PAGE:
Take the 2-minute tour ×
Mathematica Stack Exchange is a question and answer site for users of Mathematica. It's 100% free, no registration required.

I have a list of 2D vectors defined by {{x,y},{u,v}} and would like to smooth or average the vectors. For example here are 2 vector fields, the second has noise added to the orientation of each list item:

f = Sin[2 x + 2 y];
data = Flatten[Table[{{x, y}, {Cos[f], Sin[f]}}, {x, -1, 1, 0.1}, {y, -1, 1, 0.1}], 1];
noisydata = Flatten[ Table[
    theRand = RandomReal[{-π/6, π/6}];
    {{x, y}, {Cos[f + theRand], Sin[f + theRand]}}
    , {x, -1, 1, 0.1}, {y, -1, 1, 0.1}], 1];
{ListVectorPlot[data], ListVectorPlot[noisydata]}
{ListStreamPlot[data], ListStreamPlot[noisydata]}

enter image description here

Any suggestions about smoothing the field in Mathematica? I am trying to interpolate the data (creating an interpolating function using Interpolation), but the resulting vector fields are very noisy. Any help would be appreciated!

share|improve this question
1  
If the vectors are in the form {{x,y}, {u,v}} then theoretically the vectors can be anywhere. In your specific example, they're on a regular lattice though, which would make the problem much simpler. Is your real data like this too? –  Szabolcs Apr 26 '13 at 14:33
1  
Szabolcs, I am assuming the values are sampled on a rectangular grid/lattice. –  Steve Apr 26 '13 at 15:00

1 Answer 1

up vote 4 down vote accepted

There are many ways to de-noise data. A simple one is to use one of the built-in filters. For example here I've applied the MeanFilter separately to the x and y dimensions of the data points that make up the arrows (i.e., your noisydata). This is sensible because your points lie on a regular grid.

args = noisydata[[All, 1]];
datVals1 = MeanFilter[noisydata[[All, 2, 1]], 3];
datVals2 = MeanFilter[noisydata[[All, 2, 2]], 3];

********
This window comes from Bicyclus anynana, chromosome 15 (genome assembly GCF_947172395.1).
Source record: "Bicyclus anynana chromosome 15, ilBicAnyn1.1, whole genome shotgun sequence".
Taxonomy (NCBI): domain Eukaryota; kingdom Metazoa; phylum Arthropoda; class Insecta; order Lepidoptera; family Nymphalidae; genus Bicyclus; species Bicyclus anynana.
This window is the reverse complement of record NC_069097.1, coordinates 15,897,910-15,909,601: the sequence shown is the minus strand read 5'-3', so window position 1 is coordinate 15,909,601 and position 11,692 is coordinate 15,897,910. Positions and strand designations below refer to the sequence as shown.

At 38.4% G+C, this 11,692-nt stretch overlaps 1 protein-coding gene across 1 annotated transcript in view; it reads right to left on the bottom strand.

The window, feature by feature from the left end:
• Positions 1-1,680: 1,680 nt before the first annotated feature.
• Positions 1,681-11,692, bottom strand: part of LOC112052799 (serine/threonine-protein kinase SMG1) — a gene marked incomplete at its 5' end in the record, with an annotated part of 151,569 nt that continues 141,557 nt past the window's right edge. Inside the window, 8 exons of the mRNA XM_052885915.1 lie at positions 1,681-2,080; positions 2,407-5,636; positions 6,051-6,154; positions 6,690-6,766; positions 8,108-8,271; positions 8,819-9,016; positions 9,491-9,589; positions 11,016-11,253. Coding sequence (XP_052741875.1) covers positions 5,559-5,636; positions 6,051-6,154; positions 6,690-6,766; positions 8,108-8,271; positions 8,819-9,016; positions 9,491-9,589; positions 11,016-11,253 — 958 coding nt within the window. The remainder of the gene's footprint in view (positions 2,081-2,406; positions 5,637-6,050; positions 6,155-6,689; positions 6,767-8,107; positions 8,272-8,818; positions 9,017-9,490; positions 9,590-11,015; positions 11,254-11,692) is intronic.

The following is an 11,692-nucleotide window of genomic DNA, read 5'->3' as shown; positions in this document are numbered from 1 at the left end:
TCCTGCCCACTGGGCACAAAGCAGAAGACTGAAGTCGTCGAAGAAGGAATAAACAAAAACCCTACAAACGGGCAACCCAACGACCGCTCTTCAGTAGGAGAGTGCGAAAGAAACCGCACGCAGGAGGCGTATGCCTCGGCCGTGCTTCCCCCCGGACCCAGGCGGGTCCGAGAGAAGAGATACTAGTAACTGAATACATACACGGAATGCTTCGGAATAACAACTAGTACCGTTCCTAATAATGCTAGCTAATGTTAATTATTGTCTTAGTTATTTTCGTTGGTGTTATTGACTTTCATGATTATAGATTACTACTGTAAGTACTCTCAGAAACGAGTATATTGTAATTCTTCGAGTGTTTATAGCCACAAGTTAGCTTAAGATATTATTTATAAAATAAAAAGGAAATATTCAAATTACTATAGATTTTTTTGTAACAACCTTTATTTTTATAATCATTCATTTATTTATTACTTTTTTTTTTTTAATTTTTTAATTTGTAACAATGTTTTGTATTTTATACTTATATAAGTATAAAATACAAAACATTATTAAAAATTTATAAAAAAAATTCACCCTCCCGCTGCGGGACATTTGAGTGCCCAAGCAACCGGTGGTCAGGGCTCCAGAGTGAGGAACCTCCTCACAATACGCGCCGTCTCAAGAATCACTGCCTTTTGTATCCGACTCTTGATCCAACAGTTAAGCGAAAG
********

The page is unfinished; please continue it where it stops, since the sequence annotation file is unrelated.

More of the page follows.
denoised = Transpose[{args, Transpose[{datVals1, datVals2}]}];

Now add the plotting commands ListVectorPlot[denoised]} and ListStreamPlot[denoised] to get:

enter image description here

Other choices for filters might include GaussianFilter. You will probably want to do such smoothing before applying an interpolating function.

share|improve this answer
1  
It should be noted that this exploits the fact that the {x,y} points are on a rectangular grid. –  Szabolcs Apr 26 '13 at 14:40
    
@szabolcs - exactly... I've added this in. –  bill s Apr 26 '13 at 14:44
1  
Very nice. I'm wondering if applying a mean filter to u and v separately is a valid assumption for circular data though? Would it be more appropriate to assume constant vector magnitude and only average the orientations (which is modulo 2[Pi])? I found an article discussing this (april.eecs.umich.edu/pdfs/olson2011orientation.pdf) but have not yet implimented the code. However, I should note that my initial query was, "How does one smooth a vector field", not "How does one average vector field orientations". It would be great to clarify if this is generalizable.. –  Steve Apr 26 '13 at 14:52
3  
Whether it's "valid" or not depends on what you know about the source of the noise. If the noise is added independently at each point, then smoothing separately with a Gaussian (or more simply with a mean) should be fine. If the noise is correlated or comes about by some more complex mechanism, then you would need to take that into account. –  bill s Apr 26 '13 at 15:00
    
Using bill s' code snippet, I added normalization to force vector lengths of 1, making the resulting field reflect the average orientations: normalized = Map[{#[[1]], Normalize[#[[2]]]} &, denoised]; –  Steve Apr 29 '13 at 6:30

Your Answer

 
discard

By posting your answer, you agree to the privacy policy and terms of service.

Not the answer you're looking for? Browse other questions tagged or ask your own question.